Monday, March 11, 2013

Found frog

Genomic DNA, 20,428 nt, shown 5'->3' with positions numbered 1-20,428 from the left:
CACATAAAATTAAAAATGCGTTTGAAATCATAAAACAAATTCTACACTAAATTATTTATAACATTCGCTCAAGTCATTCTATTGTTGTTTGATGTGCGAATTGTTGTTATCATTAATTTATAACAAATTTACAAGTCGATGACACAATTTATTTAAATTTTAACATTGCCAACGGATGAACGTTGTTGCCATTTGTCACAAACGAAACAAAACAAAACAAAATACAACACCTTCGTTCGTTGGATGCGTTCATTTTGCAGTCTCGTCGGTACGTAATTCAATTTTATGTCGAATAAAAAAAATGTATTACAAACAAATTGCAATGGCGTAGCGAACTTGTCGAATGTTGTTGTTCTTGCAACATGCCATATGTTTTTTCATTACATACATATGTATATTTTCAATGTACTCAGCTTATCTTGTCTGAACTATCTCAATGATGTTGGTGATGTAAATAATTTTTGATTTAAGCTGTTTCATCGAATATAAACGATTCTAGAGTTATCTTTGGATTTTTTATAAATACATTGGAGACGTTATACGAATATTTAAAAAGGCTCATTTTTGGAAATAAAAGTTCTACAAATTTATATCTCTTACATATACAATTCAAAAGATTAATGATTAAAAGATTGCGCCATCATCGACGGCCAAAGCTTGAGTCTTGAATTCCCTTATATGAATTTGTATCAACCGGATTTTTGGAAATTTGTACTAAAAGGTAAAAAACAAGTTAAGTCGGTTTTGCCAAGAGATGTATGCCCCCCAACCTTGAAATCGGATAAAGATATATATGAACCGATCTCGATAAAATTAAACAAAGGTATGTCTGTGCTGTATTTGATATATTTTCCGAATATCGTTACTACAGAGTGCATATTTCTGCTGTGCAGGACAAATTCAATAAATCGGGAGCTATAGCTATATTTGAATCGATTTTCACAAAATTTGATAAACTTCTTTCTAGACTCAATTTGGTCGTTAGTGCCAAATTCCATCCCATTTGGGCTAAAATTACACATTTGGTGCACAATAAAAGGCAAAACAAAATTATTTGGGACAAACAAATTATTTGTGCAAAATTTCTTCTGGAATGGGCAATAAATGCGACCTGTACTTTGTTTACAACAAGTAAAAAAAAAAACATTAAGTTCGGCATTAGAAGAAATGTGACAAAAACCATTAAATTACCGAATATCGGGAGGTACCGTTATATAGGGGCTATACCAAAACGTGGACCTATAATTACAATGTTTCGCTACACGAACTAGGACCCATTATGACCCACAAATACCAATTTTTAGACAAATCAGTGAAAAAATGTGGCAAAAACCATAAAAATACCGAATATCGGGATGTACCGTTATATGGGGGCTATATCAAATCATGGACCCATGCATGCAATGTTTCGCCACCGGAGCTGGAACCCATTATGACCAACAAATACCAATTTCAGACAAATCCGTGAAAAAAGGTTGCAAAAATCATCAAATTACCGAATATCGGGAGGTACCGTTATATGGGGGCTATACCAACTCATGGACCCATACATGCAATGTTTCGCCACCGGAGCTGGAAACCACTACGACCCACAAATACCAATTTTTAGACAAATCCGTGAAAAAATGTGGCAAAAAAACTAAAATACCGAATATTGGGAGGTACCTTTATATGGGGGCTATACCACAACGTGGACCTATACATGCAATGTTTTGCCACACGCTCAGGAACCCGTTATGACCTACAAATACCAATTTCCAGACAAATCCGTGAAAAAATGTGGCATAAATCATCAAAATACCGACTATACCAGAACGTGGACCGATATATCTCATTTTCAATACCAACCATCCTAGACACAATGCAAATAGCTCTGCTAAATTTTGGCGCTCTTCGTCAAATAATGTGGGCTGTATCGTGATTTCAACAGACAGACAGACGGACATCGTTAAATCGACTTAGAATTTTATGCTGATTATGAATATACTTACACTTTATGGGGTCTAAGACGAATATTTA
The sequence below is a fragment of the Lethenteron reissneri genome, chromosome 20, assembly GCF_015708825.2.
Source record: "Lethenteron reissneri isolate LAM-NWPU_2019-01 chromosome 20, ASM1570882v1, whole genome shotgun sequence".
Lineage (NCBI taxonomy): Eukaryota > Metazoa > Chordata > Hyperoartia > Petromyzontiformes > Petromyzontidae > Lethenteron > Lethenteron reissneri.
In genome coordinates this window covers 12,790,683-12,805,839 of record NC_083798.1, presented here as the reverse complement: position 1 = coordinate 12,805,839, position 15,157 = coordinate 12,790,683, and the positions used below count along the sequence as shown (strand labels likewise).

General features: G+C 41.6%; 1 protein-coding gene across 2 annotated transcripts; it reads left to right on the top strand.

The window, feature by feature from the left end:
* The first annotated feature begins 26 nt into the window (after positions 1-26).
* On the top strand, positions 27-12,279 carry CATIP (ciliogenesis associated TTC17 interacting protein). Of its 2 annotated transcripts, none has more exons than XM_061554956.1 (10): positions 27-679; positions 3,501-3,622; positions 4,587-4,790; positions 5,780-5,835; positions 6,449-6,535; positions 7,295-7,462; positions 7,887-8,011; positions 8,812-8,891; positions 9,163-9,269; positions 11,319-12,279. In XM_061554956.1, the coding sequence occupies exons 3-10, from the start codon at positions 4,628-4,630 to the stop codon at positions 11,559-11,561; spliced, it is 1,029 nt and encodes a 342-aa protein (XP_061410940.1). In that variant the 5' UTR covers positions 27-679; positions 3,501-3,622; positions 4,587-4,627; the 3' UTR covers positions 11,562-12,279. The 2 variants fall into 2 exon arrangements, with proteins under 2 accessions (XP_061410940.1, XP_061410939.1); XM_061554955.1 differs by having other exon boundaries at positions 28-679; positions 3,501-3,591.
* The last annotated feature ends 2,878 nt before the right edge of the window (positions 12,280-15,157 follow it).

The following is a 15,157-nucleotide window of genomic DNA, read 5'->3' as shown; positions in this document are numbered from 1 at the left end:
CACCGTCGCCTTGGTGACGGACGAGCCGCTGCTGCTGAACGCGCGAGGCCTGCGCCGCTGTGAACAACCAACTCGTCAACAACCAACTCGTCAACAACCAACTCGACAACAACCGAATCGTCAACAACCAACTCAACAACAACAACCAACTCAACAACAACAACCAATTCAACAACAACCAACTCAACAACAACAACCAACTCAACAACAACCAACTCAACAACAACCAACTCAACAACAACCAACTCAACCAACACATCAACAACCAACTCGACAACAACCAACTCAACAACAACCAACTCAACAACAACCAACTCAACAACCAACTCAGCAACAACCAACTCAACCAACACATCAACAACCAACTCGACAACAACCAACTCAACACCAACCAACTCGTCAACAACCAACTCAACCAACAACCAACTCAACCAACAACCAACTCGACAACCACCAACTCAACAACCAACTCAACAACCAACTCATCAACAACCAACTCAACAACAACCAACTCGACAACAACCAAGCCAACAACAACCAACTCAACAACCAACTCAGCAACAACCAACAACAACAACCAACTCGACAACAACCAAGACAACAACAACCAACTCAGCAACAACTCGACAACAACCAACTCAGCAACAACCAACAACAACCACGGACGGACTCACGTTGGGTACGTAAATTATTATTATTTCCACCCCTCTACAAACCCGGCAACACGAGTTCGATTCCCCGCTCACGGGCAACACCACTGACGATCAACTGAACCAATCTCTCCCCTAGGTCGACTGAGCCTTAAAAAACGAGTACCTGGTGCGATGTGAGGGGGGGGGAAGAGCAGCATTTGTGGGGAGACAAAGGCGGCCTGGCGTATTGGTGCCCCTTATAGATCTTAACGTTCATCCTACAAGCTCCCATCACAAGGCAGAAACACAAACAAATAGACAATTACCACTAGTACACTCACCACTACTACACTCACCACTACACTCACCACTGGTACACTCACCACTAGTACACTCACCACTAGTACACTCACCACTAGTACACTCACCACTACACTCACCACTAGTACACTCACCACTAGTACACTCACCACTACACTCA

"Above bright green, with transverse darker bands, and irregularly spotted white. Limbs barred brown and spotted white. Beneath pinkish white. Body oval. Total length about 2 1/4 inches...This frog, too, changes its green colour into a purplish brown, the transverse bands become brown, but the white spots are always present." That is how Ceylonese naturalist Lieutenant Colonel Edward Frederick Kelaart (1819–1860) described the large shrub frog that he discovered in 1853. He called it the "starry frog," but gave it an official name of Pseudophilautus stellatus. Recently, biologists led by L.J. Mendis Wickramasinghe conducted a survey in a sanctuary in the country now known as Sri Lanka. They found 78 specimens of an interesting amphibian. Even though the original holotype had gone missing in the intervening 160 years, they knew from Kelaart's description of the frog that they had found not a new species, but one that had been thought extinct. "To know that this species is not gone forever and that we do have a second chance of preserving it is indeed beyond belief!" says Wickramasinghe.

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